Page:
The design for Bane's costume:
"In designing Bane’s costume, Hemming needed it to look “like an amalgam of all sorts of bits and pieces he cobbled together, as he passed through some very remote places. We made parts of his vest, for example, from fragments of an old military tent. His clothes are militaristic, but are not in any way a uniform.”
Obviously, Bane’s most distinctive feature is the menacing-looking mask, fastened to his face, which continually pumps pain medication into him, keeping the agony from his violent past at bay. “His life depends on it,” Nolan states. “This is somebody whose history is carried with him in a very visible way on his face, making him, in a very real sense, monstrous.”
“We designed the mask to be animalistic,” Hemming says. “It had to look completely different from Batman’s cowl…and it could not be black.”
The mask was built by the costume effects department, using a digitally mapped model of Tom Hardy’s face and skull. Costume effects supervisor Graham Churchyard explains, “To us, the Bane mask had to fit like a prosthetic; however, unlike a prosthetic, it had to look like it was engineered out of metal. We were able to take Tom’s computer cast and 3D model each rigid piece to the contours of his head so it was tight to his face, with no gaps.”
As it turned out, “tight” was an understatement. Hemming attests, “It was gripping Tom’s head like a vice. With his assistance and patience, we made it as tight as it could ever have been. There was a magnetic removal panel on the front, so everything you see has a series of magnets underneath it, and everything beneath that has a rubber seal that pressed into Tom’s skin and was held on by tension. The fact that he tolerated it, let alone acted with it, was astounding.”
The design of Catwoman's costume:
Nolan says, “It was crucial that there be a reason for the appearance of the character, not just as Selina but as Catwoman. For me, the jumping off point was figuring out how to derive a cat ear shape for her without it literally being a pair of ears. I eventually fixed on an idea of a pair of night vision goggles that would flip up onto her head and almost accidentally form that silhouette. Once I had that concept, Lindy and her team were able to realize it beautifully. The idea was that everything that contributes to the iconography of the character has a sense of logic.”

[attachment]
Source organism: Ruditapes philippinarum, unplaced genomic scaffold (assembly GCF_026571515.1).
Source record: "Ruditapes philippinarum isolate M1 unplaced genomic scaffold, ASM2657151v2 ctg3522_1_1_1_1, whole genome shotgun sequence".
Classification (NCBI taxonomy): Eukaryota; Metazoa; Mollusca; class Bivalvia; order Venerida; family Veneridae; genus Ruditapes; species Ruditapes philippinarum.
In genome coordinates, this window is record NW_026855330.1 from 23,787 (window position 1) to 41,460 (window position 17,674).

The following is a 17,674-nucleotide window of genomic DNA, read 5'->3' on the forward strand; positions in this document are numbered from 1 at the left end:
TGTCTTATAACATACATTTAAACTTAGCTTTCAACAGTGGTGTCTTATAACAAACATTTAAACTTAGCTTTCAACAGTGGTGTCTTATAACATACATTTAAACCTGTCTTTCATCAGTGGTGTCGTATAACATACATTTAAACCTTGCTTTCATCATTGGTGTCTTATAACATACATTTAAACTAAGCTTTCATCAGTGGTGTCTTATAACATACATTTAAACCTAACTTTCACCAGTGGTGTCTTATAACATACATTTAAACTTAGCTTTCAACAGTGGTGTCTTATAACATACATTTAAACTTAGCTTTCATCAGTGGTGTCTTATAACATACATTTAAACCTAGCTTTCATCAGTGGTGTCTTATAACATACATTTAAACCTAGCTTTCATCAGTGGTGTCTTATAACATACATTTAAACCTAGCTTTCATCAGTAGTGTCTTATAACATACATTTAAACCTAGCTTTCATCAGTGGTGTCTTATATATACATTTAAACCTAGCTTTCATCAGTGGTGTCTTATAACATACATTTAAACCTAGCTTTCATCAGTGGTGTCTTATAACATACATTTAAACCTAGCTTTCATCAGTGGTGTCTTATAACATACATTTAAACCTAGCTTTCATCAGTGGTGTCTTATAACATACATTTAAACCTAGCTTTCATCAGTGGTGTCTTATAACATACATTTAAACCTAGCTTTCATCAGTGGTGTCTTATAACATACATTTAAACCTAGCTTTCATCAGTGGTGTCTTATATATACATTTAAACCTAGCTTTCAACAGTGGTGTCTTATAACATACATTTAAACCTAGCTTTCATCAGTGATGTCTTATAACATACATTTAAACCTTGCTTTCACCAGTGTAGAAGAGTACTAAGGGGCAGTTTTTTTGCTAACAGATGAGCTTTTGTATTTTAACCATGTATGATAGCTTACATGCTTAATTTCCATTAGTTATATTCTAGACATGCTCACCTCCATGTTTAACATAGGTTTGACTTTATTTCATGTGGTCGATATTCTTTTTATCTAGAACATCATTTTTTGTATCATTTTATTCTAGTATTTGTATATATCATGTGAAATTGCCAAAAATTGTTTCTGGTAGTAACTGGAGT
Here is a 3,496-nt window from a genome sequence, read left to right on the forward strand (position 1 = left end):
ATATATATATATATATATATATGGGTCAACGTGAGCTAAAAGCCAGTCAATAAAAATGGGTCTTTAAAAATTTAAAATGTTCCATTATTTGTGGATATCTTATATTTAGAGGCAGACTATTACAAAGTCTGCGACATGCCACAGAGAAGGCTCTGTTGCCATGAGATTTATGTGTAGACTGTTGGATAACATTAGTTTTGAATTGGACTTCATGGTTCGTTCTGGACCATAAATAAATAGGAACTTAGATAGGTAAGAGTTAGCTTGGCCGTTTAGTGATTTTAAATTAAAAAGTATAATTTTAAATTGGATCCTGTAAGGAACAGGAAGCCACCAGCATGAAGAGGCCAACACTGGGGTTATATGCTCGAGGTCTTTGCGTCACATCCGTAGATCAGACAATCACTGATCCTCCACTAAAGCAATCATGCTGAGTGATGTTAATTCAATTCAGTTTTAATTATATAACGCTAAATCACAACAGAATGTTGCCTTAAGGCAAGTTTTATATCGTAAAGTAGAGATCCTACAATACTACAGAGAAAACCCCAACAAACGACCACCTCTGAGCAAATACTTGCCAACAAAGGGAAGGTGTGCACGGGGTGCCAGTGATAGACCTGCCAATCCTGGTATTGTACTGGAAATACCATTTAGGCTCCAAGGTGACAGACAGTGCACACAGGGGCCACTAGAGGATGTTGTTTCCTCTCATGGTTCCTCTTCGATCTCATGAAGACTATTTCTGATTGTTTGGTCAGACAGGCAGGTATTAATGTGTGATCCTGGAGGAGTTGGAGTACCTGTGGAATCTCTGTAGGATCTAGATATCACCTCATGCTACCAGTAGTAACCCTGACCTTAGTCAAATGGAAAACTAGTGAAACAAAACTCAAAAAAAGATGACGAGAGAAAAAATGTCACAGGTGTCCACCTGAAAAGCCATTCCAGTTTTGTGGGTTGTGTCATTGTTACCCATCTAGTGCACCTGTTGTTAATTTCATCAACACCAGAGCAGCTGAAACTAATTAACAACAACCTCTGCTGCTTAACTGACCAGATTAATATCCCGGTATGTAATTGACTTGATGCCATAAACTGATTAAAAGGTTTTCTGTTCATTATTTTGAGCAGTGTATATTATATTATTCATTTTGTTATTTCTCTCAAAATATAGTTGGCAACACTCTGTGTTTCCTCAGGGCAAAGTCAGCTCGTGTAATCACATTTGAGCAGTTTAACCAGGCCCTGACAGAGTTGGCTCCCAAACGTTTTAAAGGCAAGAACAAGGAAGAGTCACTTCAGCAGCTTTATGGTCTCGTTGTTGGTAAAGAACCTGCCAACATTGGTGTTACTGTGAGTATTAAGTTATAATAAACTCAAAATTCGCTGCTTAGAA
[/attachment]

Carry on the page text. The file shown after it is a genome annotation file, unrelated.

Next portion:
“Her Catsuit is also very practical, enabling her to disappear into the darkness and be ready for action,” Hemming adds. “When she’s not in the suit, she always dresses in black, adjusting for the occasion. She’s a classic chameleon.”
Hathaway notes, “You need to get the sense that she could leave in a hurry…that she could bring her entire identity, or rather identities, with her whenever she had to flee.”
Selina’s Catsuit was actually two pieces, but with her hip-hugging utility belt in position, it looks like one. Completing the ensemble are elbow-length gloves and thigh-high boots with spike heels that also serve a purpose. “They double as very effective weapons,” Hemming nods.
There were two layers of material used to make the Catsuit, the outer one being polyurethane coated spandex, embossed with a hexagonal pattern. “It’s very simple and streamlined,” Hemming says. “It’s emphasizing the shape of her body without being too revealing.”
You can read the complete production notes from the link here.